Global shares hit seven-week lows as virus fears savage China’s markets

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FRANKFURT AM MAIN, GERMANY - FEBRUARY 10: (EDITORS NOTE - a fisheye lens was used in the creation of this image) The DAX Index board is pictured during a trading session at the Frankfurt Stock Exchange on February 10, 2011 in Frankfurt am Main, Germany. According to media reports Deutsche Boerse, which owns the Frankfurt exchange, is in talks to buy NYSE Euronext, which owns the New York Stock Exchange as well as exchanges in Paris, Lisbon, Amsterdam and Brussels. Should the acquisition go through the new company would be home to publicly traded companies worth USD 15 trillion, or about 28 percent of global stock-market value. (Photo by Ralph Orlowski/Getty Images)

LONDON (Reuters) – World shares sank to their lowest in seven weeks on Monday, dragged down by a plunge in Asian stocks on their first trading day after a long break on fears the coronavirus epidemic would hit demand in China.

Aiming to head off any panic, the Chinese government took steps to shore up an economy hit by travel curbs and business shut-downs because of the virus.

Despite the support, Chinese shares were deep in the red, with the blue-chip index stumbling 7.8% to a 4-1/2 month trough. The benchmark Shanghai Composite index lost $420 billion of its value while the yuan opened at its weakest level in 2020, sliding past the symbolic 7-per-dollar level.

MSCI’s All Country World Index, which tracks shares in 47 countries, was down 0.2% on the day, and at its lowest since Dec. 16.

European shares bucked the broader trend however, opening a tad higher as investors were relieved that the UK had finally exited the EU, although ongoing fears over the virus dampened enthusiasm.

The pan-European STOXX 600 index was 0.2% higher in early deals in London. Blue-chip British stocks added 0.4%. [.EU]

While China’s losses were heavy, they were mostly a product of selling pressure that had built up over the Lunar New Year break, not a reflection of new market fears. In contrast, futures for U.S. and European shares inched up, oil pared early losses while safe havens Japanese yen and gold stepped back from recent highs.

“The market seems to have reacted quite reasonably,” said Pala Asset Management portfolio manager David Nietlispach.

“There is no panic and no selloff of securities that are unrelated to the coronavirus. The government interventions have been so heavy though that you will see an impact on the global economy.”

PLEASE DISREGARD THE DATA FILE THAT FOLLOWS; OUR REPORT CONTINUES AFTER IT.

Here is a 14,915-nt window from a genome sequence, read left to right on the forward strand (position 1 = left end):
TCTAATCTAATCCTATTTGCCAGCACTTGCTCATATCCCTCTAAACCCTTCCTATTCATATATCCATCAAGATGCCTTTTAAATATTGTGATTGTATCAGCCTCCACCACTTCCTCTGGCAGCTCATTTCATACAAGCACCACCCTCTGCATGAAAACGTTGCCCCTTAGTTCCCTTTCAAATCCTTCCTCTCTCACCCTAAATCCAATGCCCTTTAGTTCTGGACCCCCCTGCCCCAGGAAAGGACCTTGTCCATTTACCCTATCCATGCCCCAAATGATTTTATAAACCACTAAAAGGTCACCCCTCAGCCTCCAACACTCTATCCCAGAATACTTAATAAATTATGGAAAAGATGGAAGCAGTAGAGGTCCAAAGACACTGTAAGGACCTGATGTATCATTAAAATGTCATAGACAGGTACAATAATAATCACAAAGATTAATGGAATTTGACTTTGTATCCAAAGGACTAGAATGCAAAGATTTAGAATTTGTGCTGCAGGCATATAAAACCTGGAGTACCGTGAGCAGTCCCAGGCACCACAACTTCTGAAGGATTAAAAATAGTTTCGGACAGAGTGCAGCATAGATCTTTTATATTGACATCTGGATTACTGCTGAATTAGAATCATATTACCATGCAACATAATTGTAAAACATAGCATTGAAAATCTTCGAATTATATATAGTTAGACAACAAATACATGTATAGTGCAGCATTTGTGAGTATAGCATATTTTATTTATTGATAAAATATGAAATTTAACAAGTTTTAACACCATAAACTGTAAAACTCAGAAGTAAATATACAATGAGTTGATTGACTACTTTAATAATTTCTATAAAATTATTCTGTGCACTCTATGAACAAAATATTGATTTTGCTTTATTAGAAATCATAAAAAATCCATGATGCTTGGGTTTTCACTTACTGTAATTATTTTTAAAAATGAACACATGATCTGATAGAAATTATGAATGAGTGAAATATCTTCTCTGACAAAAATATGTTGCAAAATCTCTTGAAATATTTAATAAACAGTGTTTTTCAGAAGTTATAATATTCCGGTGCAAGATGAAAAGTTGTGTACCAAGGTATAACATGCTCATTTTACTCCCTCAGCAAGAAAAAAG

E-Mini futures for the S&P500 jumped 0.6% during European hours on Monday pointing to a positive start for Wall Street after a rout last week.

Yet, Asian markets, more broadly, remained in a sell-off mode with MSCI’s broadest index of Asia-Pacific shares outside Japan down for an eighth straight day to be off 0.9% at 527.39 points, its lowest since early December.

Japan’s Nikkei dived 1% to the lowest since November and Australia’s benchmark index ended 1.3% lower.

“The impact in Chinese equity markets have been in line with what futures were suggesting so the market has taken the slump in its stride,” said Rodrigo Catril, Sydney-based strategist at National Australia Bank. “There was also some cushion from the new measures.”

A total of 361 people have died in China from the coronavirus, with the first death outside the mainland reported on Sunday in the Philippines.

GLOBAL SLOWDOWN

In a bid to soften the blow on China’s economy, the country’s central bank cut reverse repo rates by 10 basis points and injected 1.2 trillion yuan ($173.8 billion) of liquidity into the markets on Monday.

Beijing also said it would help firms that produce vital goods resume work as soon as possible, state broadcaster CCTV reported.

Still, a raft of global economists, including Citigroup, Nomura and JPMorgan, downgraded their forecasts for China’s GDP growth.

“By extension, this will likely have an impact on global growth, too, given China’s large contribution to global growth,” Nomura said.

That means equity markets, especially in Asia, will likely remain under pressure as the number of infections is expected to increase in the weeks ahead.

“Until the rate of new cases peaks, equities are in limbo – too late to sell, too early to buy,” said Sean Darby, Hong Kong-based strategist at Jefferies.

As Chinese markets opened after the 10-day break, Shanghai copper hit its daily selling limit as did Shanghai crude oil while yields on the country’s 30-year government bonds traded in the interbank market were down 18.5 basis points.

Dalian soymeal plunged 4.1% while Dalian iron ore hit limit down with steel prices tumbling too.

In currencies, the safe-haven Japanese yen eased a tad but was still near a 3-1/2-week high against the dollar at 108.61. The euro was 0.2% lower at $1.1067 and the pound slipped 0.6% to $1.3122.

That left the dollar index, which measures the greenback against a basket of major currencies, a shade higher at 97.479.

Gold, which posted its best month in five in January, slipped 1% to $1,574.5 an ounce, while yields on U.S. debt came off lows.

Oil futures too pared early losses after skidding sharply earlier in the session on concerns the coronavirus outbreak would hit China’s oil demand.

Brent crude was last down 0.6% at $56.27 a barrel after falling more than $1 at one stage. U.S. crude fell 0.1% to $51.51.

Reporting by Ritvik Carvalho; additional reporting by Marc Jones in London and Swati Pandey in Sydney; Editing by Giles Elgood

Our Standards:The Thomson Reuters Trust Principles.

Reuters

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